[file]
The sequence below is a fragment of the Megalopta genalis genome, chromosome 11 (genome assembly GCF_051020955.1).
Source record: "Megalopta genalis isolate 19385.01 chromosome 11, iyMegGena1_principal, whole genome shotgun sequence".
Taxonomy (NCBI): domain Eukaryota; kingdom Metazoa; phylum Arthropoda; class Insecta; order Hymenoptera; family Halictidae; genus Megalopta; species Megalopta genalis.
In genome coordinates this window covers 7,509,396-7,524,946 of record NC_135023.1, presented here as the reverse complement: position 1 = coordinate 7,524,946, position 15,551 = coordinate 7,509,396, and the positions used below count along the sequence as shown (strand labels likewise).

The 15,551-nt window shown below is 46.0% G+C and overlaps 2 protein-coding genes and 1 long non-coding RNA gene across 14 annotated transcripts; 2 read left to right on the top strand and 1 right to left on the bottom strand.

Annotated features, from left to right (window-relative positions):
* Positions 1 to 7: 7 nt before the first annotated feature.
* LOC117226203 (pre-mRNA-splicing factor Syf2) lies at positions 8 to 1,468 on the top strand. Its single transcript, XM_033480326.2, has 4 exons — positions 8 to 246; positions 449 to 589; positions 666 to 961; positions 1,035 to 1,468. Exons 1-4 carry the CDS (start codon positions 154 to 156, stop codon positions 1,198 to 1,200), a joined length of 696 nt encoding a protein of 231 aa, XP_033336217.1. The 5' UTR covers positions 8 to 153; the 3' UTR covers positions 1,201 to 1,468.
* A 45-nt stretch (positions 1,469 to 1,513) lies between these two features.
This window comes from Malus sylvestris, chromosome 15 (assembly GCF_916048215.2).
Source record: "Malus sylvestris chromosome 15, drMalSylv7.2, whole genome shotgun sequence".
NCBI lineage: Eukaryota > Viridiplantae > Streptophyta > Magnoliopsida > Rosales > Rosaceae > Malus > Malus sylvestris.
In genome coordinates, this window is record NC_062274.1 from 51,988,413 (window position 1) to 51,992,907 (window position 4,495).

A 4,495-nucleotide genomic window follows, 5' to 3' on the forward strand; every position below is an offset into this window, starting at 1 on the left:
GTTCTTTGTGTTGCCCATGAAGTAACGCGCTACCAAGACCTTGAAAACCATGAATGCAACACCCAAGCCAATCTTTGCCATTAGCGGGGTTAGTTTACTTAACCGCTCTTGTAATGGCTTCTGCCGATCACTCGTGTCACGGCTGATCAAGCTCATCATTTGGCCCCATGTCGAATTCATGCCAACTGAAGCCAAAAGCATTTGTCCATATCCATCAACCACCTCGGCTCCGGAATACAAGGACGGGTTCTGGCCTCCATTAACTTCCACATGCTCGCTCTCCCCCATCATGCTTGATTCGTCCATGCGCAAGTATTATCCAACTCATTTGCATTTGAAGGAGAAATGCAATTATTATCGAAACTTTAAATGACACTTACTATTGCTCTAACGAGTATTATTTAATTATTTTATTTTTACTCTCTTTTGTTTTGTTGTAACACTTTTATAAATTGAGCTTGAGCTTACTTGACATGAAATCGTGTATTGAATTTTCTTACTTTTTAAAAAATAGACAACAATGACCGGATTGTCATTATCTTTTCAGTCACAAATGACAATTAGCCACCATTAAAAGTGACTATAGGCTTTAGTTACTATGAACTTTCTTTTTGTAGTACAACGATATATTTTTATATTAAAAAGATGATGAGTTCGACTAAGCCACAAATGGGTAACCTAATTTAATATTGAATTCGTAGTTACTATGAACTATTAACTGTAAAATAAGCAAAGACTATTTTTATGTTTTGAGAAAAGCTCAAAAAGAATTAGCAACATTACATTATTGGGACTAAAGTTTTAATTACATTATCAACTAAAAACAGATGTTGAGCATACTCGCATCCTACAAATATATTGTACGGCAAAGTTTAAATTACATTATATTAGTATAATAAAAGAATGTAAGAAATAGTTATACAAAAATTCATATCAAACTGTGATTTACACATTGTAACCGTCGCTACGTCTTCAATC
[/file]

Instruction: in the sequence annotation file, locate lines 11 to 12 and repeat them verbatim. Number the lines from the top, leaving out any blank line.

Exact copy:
Source record: "Malus sylvestris chromosome 15, drMalSylv7.2, whole genome shotgun sequence".
NCBI lineage: Eukaryota > Viridiplantae > Streptophyta > Magnoliopsida > Rosales > Rosaceae > Malus > Malus sylvestris.